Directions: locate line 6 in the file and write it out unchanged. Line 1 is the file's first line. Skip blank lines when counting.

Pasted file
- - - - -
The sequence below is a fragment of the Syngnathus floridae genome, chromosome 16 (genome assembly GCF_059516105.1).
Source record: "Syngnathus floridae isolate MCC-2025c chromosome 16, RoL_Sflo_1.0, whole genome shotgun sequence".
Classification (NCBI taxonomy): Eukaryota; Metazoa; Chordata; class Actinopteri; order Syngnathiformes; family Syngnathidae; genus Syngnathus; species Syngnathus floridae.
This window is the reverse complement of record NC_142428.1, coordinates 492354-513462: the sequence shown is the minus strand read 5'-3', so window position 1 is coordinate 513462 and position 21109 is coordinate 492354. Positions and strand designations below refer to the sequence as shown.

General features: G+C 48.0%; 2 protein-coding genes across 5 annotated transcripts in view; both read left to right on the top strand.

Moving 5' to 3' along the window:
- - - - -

Moving 5' to 3' along the window: